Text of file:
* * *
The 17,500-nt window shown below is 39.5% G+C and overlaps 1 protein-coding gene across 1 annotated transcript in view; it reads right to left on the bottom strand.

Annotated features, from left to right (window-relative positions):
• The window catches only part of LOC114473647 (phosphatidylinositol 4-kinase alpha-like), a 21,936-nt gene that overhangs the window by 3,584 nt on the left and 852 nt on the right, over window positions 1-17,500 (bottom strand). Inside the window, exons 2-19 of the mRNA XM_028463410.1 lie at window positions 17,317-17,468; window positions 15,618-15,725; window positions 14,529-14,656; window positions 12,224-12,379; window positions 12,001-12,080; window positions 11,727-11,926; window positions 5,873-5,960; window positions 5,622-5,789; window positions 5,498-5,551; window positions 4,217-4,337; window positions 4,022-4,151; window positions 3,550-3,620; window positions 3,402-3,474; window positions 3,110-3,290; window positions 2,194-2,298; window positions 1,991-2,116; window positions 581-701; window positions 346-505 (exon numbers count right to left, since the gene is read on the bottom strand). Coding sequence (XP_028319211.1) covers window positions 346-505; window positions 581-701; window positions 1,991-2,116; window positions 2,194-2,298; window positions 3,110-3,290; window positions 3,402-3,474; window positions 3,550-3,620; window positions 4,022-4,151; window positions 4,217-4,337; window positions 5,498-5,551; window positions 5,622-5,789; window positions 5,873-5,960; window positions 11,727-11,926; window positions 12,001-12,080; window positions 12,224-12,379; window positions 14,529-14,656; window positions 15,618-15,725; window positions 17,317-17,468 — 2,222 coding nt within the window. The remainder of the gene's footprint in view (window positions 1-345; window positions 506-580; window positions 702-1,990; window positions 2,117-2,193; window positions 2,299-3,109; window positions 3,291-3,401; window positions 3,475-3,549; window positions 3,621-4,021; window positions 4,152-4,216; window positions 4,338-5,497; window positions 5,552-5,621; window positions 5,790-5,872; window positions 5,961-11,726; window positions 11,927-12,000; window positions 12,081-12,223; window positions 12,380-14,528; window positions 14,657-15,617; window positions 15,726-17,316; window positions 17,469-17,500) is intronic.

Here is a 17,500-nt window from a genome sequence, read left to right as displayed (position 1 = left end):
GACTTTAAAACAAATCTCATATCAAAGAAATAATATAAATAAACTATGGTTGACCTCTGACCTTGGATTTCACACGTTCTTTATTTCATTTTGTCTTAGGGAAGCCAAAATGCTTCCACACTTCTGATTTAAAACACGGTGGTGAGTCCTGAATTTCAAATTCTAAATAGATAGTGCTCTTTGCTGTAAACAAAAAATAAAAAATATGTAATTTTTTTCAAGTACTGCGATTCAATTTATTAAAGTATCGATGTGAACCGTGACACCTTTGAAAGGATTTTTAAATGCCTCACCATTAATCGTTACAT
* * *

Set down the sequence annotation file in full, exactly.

The 17,500-nt window shown below is 39.5% G+C and overlaps 1 protein-coding gene across 1 annotated transcript in view; it reads right to left on the bottom strand.

Annotated features, from left to right (window-relative positions):
• The window catches only part of LOC114473647 (phosphatidylinositol 4-kinase alpha-like), a 21,936-nt gene that overhangs the window by 3,584 nt on the left and 852 nt on the right, over window positions 1-17,500 (bottom strand). Inside the window, exons 2-19 of the mRNA XM_028463410.1 lie at window positions 17,317-17,468; window positions 15,618-15,725; window positions 14,529-14,656; window positions 12,224-12,379; window positions 12,001-12,080; window positions 11,727-11,926; window positions 5,873-5,960; window positions 5,622-5,789; window positions 5,498-5,551; window positions 4,217-4,337; window positions 4,022-4,151; window positions 3,550-3,620; window positions 3,402-3,474; window positions 3,110-3,290; window positions 2,194-2,298; window positions 1,991-2,116; window positions 581-701; window positions 346-505 (exon numbers count right to left, since the gene is read on the bottom strand). Coding sequence (XP_028319211.1) covers window positions 346-505; window positions 581-701; window positions 1,991-2,116; window positions 2,194-2,298; window positions 3,110-3,290; window positions 3,402-3,474; window positions 3,550-3,620; window positions 4,022-4,151; window positions 4,217-4,337; window positions 5,498-5,551; window positions 5,622-5,789; window positions 5,873-5,960; window positions 11,727-11,926; window positions 12,001-12,080; window positions 12,224-12,379; window positions 14,529-14,656; window positions 15,618-15,725; window positions 17,317-17,468 — 2,222 coding nt within the window. The remainder of the gene's footprint in view (window positions 1-345; window positions 506-580; window positions 702-1,990; window positions 2,117-2,193; window positions 2,299-3,109; window positions 3,291-3,401; window positions 3,475-3,549; window positions 3,621-4,021; window positions 4,152-4,216; window positions 4,338-5,497; window positions 5,552-5,621; window positions 5,790-5,872; window positions 5,961-11,726; window positions 11,927-12,000; window positions 12,081-12,223; window positions 12,380-14,528; window positions 14,657-15,617; window positions 15,726-17,316; window positions 17,469-17,500) is intronic.

Here is a 17,500-nt window from a genome sequence, read left to right as displayed (position 1 = left end):
GACTTTAAAACAAATCTCATATCAAAGAAATAATATAAATAAACTATGGTTGACCTCTGACCTTGGATTTCACACGTTCTTTATTTCATTTTGTCTTAGGGAAGCCAAAATGCTTCCACACTTCTGATTTAAAACACGGTGGTGAGTCCTGAATTTCAAATTCTAAATAGATAGTGCTCTTTGCTGTAAACAAAAAATAAAAAATATGTAATTTTTTTCAAGTACTGCGATTCAATTTATTAAAGTATCGATGTGAACCGTGACACCTTTGAAAGGATTTTTAAATGCCTCACCATTAATCGTTACAT